THE HAGUE--The Kingdom Council of Ministers meeting originally planned for this Friday, January 21, has been postponed by two weeks or more.
No official reason was provided by the Dutch government, but reliable sources indicated that the new Rutte IV cabinet wants a bit more time to prepare itself for the next Kingdom Council of Ministers meeting.
This will also give the new State Secretary of Kingdom Relations and Digitalisation Alexandra van Huffelen more time to get acquainted with the dossier. The agenda points for the January 21 meeting have not been solidified and the meeting will be delayed until February 4, or possibly later.
A number of important agenda points were to be handled at the initially meeting planned for January 21. These include Aruba’s request for liquidity support for the first quarter of 2022, the approval to deviate from the budget norms for Aruba, Curaçao and St. Maarten and the Dutch conditions that are tied to the liquidity support, including a request by Aruba to gradually terminate the 12.5 per cent pay-cut for (semi) public employees.
No agreement was reached on these points during the December 17, 2021 meeting of the Kingdom Council of Ministers. It was then decided to defer the decision-taking pending the formal approval of the governments of Aruba, Curaçao and St. Maarten with regard to the amended proposal of the Kingdom Law to establish the Caribbean Entity for Reform and Development COHO.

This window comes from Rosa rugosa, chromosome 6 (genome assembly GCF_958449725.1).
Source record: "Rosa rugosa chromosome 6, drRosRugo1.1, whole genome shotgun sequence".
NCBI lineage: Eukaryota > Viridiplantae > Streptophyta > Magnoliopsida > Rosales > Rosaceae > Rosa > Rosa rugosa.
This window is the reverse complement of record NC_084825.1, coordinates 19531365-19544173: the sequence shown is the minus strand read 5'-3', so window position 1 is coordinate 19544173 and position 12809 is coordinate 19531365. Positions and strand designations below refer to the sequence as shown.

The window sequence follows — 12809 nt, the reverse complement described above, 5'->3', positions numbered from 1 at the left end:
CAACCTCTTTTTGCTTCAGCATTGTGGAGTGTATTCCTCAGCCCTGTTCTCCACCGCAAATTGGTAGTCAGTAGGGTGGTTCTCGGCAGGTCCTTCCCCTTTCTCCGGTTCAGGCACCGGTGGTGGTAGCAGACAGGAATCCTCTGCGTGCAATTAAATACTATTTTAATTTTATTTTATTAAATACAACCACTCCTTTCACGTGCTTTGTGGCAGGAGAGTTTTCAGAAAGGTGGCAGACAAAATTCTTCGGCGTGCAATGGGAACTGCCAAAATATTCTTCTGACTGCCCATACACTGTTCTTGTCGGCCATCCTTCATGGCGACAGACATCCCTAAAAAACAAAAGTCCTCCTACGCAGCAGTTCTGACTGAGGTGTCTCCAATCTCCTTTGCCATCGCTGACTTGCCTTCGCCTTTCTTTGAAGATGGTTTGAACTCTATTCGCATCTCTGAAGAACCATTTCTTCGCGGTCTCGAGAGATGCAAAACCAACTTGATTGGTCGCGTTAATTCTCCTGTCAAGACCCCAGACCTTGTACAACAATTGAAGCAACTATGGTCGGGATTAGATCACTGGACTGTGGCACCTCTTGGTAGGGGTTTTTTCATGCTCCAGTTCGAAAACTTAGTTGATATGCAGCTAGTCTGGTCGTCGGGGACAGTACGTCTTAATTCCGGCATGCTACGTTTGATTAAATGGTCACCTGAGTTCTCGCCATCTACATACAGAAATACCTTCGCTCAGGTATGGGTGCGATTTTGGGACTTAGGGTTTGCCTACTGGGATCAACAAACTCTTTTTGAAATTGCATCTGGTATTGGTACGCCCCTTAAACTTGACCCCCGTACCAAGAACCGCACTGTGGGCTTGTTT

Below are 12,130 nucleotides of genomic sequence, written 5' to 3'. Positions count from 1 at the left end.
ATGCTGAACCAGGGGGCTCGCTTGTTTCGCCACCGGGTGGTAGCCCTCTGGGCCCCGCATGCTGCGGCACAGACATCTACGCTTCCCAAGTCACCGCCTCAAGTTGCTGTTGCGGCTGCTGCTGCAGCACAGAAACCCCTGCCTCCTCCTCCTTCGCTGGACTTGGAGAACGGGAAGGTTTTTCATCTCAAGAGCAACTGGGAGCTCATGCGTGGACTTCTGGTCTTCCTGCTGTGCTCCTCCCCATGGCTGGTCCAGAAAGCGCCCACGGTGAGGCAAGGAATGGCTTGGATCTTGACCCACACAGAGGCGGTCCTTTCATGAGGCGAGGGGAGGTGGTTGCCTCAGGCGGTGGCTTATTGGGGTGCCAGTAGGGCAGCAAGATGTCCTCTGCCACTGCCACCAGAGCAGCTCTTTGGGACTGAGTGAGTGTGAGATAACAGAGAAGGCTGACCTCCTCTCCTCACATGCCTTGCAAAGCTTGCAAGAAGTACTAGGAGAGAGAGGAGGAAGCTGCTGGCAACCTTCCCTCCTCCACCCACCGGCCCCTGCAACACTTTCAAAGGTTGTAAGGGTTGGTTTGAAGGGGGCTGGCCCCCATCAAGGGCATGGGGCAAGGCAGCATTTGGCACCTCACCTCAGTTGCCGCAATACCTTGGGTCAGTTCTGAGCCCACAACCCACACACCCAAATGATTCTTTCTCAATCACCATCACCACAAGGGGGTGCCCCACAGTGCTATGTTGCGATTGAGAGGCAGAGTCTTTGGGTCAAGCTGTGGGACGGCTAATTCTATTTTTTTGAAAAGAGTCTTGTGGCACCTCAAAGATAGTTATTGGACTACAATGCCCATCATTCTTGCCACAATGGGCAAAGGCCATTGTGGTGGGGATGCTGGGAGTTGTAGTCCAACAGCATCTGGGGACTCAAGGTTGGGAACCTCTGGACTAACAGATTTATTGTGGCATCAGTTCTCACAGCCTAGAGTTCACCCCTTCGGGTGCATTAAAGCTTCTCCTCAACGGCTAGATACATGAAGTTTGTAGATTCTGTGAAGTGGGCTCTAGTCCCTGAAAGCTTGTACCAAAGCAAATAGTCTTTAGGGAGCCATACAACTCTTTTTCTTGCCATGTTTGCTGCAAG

Without the decision-taking of the Kingdom Council of Ministers, Aruba, Curaçao and St. Maarten cannot receive the next tranche of liquidity support and they also cannot deviate from the balanced-budget norm stated in the Kingdom Law for Financial Supervision. All three countries have a considerable budget deficit for 2022 due to the pandemic.
Then Dutch Secretary of Home Affairs and Kingdom Relations Raymond Knops stated after this meeting, which was his last Kingdom Council of Ministers meeting before the appointment of a new Dutch government, that the formal approval by the Dutch Caribbean countries was a logical, necessary step in the trajectory.
According to Knops, this was not a new condition. “Since the start of the cooperation, the Dutch government attaches value to a constructive and forthright approach with regard to the legislation trajectory. It is of importance to us all that the agreements of our cooperation are secured and that justice is done to the democratic process,” he stated in a letter to the Dutch Parliament on December 22.
“Since the government confirmation of the Caribbean countries has not taken place up to now, the entire decision-taking of the Kingdom Council of Ministers has been deferred on my request until a later time,” stated Knops then.
“Now that it is unclear why this conformation is not forthcoming and where exactly the countries stand, it is insufficiently clear for the Netherlands what we are up to. The deferral of the decision-taking gives all parties space to ponder the question if and how we can continue the intended collaboration for six years, taking into consideration the agreements that have been made,” stated Knops in the letter.